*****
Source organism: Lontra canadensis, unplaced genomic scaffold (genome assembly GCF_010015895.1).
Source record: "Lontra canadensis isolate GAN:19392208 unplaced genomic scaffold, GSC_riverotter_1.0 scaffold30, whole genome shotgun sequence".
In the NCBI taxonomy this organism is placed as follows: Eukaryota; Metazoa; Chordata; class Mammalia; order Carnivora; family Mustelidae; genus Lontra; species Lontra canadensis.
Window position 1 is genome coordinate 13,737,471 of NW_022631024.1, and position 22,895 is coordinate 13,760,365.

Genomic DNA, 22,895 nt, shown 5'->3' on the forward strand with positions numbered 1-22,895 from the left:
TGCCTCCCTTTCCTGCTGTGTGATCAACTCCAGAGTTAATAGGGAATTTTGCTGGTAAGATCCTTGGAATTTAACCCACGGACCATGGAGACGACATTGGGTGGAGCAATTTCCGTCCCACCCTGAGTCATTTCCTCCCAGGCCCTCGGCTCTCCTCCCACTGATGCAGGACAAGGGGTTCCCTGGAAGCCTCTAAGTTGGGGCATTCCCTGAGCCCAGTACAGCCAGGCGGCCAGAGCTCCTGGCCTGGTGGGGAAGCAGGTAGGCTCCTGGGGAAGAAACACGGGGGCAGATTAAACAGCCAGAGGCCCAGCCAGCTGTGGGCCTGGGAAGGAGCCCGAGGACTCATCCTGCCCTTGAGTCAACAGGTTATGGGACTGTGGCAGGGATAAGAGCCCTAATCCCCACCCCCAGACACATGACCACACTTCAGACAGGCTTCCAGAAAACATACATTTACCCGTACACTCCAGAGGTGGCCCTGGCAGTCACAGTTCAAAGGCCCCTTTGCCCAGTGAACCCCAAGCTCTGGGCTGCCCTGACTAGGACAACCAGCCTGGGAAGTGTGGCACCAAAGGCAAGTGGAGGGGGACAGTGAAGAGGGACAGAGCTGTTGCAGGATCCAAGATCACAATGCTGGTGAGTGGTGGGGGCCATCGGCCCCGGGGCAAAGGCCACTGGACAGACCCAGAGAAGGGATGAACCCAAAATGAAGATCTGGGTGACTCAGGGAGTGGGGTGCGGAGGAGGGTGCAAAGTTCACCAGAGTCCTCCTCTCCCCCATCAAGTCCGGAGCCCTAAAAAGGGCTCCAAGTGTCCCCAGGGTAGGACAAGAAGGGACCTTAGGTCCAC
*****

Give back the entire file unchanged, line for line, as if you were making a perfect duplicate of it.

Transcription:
Source organism: Lontra canadensis, unplaced genomic scaffold (genome assembly GCF_010015895.1).
Source record: "Lontra canadensis isolate GAN:19392208 unplaced genomic scaffold, GSC_riverotter_1.0 scaffold30, whole genome shotgun sequence".
In the NCBI taxonomy this organism is placed as follows: Eukaryota; Metazoa; Chordata; class Mammalia; order Carnivora; family Mustelidae; genus Lontra; species Lontra canadensis.
Window position 1 is genome coordinate 13,737,471 of NW_022631024.1, and position 22,895 is coordinate 13,760,365.

Genomic DNA, 22,895 nt, shown 5'->3' on the forward strand with positions numbered 1-22,895 from the left:
TGCCTCCCTTTCCTGCTGTGTGATCAACTCCAGAGTTAATAGGGAATTTTGCTGGTAAGATCCTTGGAATTTAACCCACGGACCATGGAGACGACATTGGGTGGAGCAATTTCCGTCCCACCCTGAGTCATTTCCTCCCAGGCCCTCGGCTCTCCTCCCACTGATGCAGGACAAGGGGTTCCCTGGAAGCCTCTAAGTTGGGGCATTCCCTGAGCCCAGTACAGCCAGGCGGCCAGAGCTCCTGGCCTGGTGGGGAAGCAGGTAGGCTCCTGGGGAAGAAACACGGGGGCAGATTAAACAGCCAGAGGCCCAGCCAGCTGTGGGCCTGGGAAGGAGCCCGAGGACTCATCCTGCCCTTGAGTCAACAGGTTATGGGACTGTGGCAGGGATAAGAGCCCTAATCCCCACCCCCAGACACATGACCACACTTCAGACAGGCTTCCAGAAAACATACATTTACCCGTACACTCCAGAGGTGGCCCTGGCAGTCACAGTTCAAAGGCCCCTTTGCCCAGTGAACCCCAAGCTCTGGGCTGCCCTGACTAGGACAACCAGCCTGGGAAGTGTGGCACCAAAGGCAAGTGGAGGGGGACAGTGAAGAGGGACAGAGCTGTTGCAGGATCCAAGATCACAATGCTGGTGAGTGGTGGGGGCCATCGGCCCCGGGGCAAAGGCCACTGGACAGACCCAGAGAAGGGATGAACCCAAAATGAAGATCTGGGTGACTCAGGGAGTGGGGTGCGGAGGAGGGTGCAAAGTTCACCAGAGTCCTCCTCTCCCCCATCAAGTCCGGAGCCCTAAAAAGGGCTCCAAGTGTCCCCAGGGTAGGACAAGAAGGGACCTTAGGTCCAC